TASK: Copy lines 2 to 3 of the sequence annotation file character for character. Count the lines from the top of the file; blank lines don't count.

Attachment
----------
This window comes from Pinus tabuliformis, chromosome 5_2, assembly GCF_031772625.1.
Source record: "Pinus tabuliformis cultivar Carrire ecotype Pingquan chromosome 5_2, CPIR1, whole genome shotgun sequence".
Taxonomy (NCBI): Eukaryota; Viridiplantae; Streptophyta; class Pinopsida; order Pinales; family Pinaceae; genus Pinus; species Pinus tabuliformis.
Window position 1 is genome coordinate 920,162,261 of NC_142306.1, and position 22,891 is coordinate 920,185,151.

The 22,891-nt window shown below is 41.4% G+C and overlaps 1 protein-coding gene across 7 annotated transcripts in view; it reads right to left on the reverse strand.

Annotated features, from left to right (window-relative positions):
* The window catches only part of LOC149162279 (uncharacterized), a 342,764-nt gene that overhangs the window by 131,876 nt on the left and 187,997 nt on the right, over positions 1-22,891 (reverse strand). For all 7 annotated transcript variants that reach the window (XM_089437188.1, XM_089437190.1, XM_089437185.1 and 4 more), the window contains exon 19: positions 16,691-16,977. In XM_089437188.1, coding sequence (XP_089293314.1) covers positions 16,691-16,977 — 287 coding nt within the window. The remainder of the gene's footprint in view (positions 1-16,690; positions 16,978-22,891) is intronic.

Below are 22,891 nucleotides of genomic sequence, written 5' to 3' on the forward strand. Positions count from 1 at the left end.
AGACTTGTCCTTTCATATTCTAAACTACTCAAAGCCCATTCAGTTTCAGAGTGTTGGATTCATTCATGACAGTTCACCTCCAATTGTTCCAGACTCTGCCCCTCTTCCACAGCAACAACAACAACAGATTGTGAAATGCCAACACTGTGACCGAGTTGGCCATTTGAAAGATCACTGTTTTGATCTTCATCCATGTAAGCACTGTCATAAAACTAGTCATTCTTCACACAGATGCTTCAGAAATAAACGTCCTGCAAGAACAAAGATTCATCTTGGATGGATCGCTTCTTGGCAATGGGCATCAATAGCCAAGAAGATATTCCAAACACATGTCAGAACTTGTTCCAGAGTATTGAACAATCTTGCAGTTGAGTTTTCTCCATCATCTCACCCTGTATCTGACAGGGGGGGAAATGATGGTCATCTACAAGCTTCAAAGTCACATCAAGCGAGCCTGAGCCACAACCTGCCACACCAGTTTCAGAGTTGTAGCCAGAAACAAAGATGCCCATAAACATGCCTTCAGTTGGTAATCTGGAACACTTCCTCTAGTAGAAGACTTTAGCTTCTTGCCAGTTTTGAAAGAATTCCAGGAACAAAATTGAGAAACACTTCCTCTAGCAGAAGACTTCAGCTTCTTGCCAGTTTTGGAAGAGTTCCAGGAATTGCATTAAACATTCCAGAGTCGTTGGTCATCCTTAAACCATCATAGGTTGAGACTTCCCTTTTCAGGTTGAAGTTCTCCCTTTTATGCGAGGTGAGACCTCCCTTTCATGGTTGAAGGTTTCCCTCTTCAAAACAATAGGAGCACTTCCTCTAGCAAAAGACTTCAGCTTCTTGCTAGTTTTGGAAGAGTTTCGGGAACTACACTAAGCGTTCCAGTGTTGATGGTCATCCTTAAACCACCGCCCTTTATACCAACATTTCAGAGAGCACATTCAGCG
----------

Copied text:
Source record: "Pinus tabuliformis cultivar Carrire ecotype Pingquan chromosome 5_2, CPIR1, whole genome shotgun sequence".
Taxonomy (NCBI): Eukaryota; Viridiplantae; Streptophyta; class Pinopsida; order Pinales; family Pinaceae; genus Pinus; species Pinus tabuliformis.